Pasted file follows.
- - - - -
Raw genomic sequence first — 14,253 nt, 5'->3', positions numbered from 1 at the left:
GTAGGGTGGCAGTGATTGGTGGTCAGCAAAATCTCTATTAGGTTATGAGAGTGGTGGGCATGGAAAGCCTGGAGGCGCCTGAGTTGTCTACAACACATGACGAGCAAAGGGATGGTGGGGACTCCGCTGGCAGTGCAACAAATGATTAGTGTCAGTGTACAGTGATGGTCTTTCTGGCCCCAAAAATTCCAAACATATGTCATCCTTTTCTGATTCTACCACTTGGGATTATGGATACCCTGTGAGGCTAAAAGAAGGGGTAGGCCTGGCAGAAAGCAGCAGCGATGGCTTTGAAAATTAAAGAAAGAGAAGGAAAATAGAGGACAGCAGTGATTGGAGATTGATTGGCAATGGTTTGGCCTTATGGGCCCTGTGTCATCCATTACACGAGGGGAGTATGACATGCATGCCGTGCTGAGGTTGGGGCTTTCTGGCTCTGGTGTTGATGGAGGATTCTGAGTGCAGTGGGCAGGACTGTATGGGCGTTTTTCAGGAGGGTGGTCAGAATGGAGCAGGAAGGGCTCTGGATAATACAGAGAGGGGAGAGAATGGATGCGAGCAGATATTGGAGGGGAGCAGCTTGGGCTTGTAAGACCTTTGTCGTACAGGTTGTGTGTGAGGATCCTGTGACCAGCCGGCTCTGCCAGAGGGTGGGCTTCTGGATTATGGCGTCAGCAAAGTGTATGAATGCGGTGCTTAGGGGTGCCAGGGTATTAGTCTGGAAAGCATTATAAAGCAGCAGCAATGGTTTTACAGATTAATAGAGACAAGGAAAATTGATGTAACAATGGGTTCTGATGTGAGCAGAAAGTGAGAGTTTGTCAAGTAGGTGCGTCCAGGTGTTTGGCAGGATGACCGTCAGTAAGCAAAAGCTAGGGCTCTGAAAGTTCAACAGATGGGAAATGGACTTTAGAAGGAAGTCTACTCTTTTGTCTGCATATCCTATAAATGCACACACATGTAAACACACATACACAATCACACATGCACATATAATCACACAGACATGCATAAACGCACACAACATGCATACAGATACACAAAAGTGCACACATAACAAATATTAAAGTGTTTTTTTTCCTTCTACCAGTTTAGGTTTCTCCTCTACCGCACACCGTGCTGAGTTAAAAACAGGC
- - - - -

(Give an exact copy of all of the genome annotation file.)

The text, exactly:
Raw genomic sequence first — 14,253 nt, 5'->3', positions numbered from 1 at the left:
GTAGGGTGGCAGTGATTGGTGGTCAGCAAAATCTCTATTAGGTTATGAGAGTGGTGGGCATGGAAAGCCTGGAGGCGCCTGAGTTGTCTACAACACATGACGAGCAAAGGGATGGTGGGGACTCCGCTGGCAGTGCAACAAATGATTAGTGTCAGTGTACAGTGATGGTCTTTCTGGCCCCAAAAATTCCAAACATATGTCATCCTTTTCTGATTCTACCACTTGGGATTATGGATACCCTGTGAGGCTAAAAGAAGGGGTAGGCCTGGCAGAAAGCAGCAGCGATGGCTTTGAAAATTAAAGAAAGAGAAGGAAAATAGAGGACAGCAGTGATTGGAGATTGATTGGCAATGGTTTGGCCTTATGGGCCCTGTGTCATCCATTACACGAGGGGAGTATGACATGCATGCCGTGCTGAGGTTGGGGCTTTCTGGCTCTGGTGTTGATGGAGGATTCTGAGTGCAGTGGGCAGGACTGTATGGGCGTTTTTCAGGAGGGTGGTCAGAATGGAGCAGGAAGGGCTCTGGATAATACAGAGAGGGGAGAGAATGGATGCGAGCAGATATTGGAGGGGAGCAGCTTGGGCTTGTAAGACCTTTGTCGTACAGGTTGTGTGTGAGGATCCTGTGACCAGCCGGCTCTGCCAGAGGGTGGGCTTCTGGATTATGGCGTCAGCAAAGTGTATGAATGCGGTGCTTAGGGGTGCCAGGGTATTAGTCTGGAAAGCATTATAAAGCAGCAGCAATGGTTTTACAGATTAATAGAGACAAGGAAAATTGATGTAACAATGGGTTCTGATGTGAGCAGAAAGTGAGAGTTTGTCAAGTAGGTGCGTCCAGGTGTTTGGCAGGATGACCGTCAGTAAGCAAAAGCTAGGGCTCTGAAAGTTCAACAGATGGGAAATGGACTTTAGAAGGAAGTCTACTCTTTTGTCTGCATATCCTATAAATGCACACACATGTAAACACACATACACAATCACACATGCACATATAATCACACAGACATGCATAAACGCACACAACATGCATACAGATACACAAAAGTGCACACATAACAAATATTAAAGTGTTTTTTTTCCTTCTACCAGTTTAGGTTTCTCCTCTACCGCACACCGTGCTGAGTTAAAAACAGGC